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Are endangered tigers in Nepal threatened by diseases from dogs and cats? E. Kaufman, Gretchen, and Deborah McCauley.. Veterinary Initiative for Endangered Wildlife, 22 Aug 2016. Experiment. doi: 10.18258/7623
We will be collecting biological samples from at least 10 more tigers in Nepal to add to the samples we have already collected from 5 tigers in the past. No animals are anesthetized or captured solely for this project Samples are obtained when an animal is captured, usually in cases where the tiger has attacked livestock or a person and must be removed, when a tiger is found to be obviously ill and is captured for treatment, or if a tiger is found dead in the jungle and it's body is examined. Blood samples are centrifuged and the serum is frozen until it can be analyzed for antibody levels. If an animal appears ill, ocular and nasal discharge samples are tested for canine distemper virus antigen (Senspert test kit). A full necropsy is performed on any tiger that dies or is found dead and tissues are prepared for histopathology and virus isolation.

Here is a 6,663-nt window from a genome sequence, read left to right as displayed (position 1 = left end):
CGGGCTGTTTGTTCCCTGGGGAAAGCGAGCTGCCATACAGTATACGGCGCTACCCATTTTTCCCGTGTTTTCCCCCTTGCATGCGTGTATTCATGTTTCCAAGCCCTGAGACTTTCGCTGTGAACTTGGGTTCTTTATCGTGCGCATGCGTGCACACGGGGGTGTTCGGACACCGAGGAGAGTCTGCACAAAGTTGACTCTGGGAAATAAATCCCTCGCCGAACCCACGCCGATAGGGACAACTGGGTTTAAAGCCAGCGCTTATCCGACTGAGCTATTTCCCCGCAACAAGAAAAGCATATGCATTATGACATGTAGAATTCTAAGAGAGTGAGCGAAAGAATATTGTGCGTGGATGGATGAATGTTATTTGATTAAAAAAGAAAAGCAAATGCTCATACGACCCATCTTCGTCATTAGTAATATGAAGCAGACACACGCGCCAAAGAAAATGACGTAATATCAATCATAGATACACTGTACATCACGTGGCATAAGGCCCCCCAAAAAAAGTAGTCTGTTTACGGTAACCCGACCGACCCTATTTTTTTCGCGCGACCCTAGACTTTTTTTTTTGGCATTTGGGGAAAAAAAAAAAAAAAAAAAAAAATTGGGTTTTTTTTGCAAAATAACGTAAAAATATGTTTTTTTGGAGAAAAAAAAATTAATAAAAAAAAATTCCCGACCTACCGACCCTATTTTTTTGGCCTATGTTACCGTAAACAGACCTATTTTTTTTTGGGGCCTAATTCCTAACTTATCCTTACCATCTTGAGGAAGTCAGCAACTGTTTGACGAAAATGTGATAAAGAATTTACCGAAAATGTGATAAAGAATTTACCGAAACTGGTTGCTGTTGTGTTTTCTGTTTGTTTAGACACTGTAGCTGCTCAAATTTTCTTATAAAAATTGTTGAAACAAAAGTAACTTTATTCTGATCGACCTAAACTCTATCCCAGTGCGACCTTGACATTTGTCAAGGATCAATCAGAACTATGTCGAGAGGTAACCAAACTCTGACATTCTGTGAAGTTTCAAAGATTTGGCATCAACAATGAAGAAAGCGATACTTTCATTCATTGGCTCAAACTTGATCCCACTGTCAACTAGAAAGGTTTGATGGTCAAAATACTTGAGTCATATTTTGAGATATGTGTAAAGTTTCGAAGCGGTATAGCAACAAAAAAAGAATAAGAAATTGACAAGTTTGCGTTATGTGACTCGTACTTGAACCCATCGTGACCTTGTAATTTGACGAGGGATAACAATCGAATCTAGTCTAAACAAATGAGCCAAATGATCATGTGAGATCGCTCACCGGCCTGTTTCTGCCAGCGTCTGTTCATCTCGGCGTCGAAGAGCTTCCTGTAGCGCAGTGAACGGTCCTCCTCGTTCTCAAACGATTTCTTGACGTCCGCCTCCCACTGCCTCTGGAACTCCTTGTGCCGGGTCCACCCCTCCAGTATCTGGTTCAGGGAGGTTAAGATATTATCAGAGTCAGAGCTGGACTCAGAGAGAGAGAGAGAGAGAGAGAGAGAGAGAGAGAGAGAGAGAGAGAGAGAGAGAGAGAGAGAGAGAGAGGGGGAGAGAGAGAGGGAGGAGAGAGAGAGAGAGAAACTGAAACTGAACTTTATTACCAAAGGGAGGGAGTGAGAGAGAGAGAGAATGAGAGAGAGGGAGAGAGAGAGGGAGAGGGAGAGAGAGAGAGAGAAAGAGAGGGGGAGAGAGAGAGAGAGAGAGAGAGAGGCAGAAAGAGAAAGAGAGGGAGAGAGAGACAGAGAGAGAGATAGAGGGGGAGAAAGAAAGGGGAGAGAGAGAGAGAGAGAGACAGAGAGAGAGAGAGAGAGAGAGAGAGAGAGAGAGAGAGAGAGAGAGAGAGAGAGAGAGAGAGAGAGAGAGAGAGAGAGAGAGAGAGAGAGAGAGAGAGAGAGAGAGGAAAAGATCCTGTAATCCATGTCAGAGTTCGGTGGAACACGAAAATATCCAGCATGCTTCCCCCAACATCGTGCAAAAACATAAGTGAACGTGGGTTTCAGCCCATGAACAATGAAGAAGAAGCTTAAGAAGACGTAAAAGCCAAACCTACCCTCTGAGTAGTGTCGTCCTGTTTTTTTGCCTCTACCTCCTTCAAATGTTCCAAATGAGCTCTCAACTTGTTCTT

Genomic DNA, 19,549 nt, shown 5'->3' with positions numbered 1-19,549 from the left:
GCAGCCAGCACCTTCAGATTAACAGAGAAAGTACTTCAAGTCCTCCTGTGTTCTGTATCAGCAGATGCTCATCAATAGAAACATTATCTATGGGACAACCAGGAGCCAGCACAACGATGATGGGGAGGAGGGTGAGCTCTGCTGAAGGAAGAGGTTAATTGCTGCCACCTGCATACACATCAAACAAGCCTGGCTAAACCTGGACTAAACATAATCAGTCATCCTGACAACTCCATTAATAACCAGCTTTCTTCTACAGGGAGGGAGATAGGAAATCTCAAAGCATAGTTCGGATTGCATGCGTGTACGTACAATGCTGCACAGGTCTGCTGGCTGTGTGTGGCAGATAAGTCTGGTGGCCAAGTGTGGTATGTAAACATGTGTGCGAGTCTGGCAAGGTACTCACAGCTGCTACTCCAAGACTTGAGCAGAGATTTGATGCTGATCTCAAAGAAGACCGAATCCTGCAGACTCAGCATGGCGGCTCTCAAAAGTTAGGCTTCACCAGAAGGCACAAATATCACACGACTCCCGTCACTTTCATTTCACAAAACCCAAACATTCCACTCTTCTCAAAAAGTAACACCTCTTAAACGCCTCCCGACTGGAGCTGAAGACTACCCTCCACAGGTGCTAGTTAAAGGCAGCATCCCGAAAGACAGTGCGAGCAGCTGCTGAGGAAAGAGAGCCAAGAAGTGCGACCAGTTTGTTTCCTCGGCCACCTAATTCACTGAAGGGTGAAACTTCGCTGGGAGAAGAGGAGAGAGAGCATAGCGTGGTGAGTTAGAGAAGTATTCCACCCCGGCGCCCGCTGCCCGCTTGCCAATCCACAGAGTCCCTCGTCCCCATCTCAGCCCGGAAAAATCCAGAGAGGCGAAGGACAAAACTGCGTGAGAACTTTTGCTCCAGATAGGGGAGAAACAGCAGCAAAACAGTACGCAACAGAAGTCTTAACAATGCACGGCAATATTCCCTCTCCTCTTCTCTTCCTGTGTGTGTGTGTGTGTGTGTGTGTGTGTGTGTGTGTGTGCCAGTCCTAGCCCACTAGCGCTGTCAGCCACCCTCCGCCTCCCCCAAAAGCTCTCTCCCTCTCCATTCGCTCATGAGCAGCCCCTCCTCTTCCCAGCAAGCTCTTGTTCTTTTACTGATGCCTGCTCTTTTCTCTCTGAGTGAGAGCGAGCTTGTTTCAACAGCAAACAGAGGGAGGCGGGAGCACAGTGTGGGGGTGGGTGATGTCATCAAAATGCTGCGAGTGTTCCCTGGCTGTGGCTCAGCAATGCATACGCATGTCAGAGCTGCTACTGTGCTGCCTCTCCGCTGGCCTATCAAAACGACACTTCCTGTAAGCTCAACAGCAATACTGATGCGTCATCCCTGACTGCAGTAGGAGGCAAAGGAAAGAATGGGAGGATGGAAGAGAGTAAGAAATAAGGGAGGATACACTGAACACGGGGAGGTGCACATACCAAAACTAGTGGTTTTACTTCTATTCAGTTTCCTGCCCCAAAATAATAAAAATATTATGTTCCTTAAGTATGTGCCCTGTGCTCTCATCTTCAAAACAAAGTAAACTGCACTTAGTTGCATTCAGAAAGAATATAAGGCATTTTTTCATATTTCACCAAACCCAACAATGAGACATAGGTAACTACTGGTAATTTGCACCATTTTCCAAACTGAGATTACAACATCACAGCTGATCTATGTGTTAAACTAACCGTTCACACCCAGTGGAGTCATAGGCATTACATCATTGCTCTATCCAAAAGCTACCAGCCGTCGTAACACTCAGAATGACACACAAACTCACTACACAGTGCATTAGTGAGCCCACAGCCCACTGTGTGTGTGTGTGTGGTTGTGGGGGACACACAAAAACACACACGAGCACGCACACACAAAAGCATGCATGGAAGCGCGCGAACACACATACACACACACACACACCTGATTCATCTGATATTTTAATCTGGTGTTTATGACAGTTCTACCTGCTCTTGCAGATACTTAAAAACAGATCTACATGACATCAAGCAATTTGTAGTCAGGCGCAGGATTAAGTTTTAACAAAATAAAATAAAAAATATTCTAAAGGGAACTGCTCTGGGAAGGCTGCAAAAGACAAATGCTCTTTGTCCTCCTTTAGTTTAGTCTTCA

Tissues and blood will be analyzed in Nepal when possible, but also will be shipped to the US for analysis. A CITES (Convention on International Trade in Endangered Species) permit has been obtained for shipment to the US.
This project has not yet shared any protocols.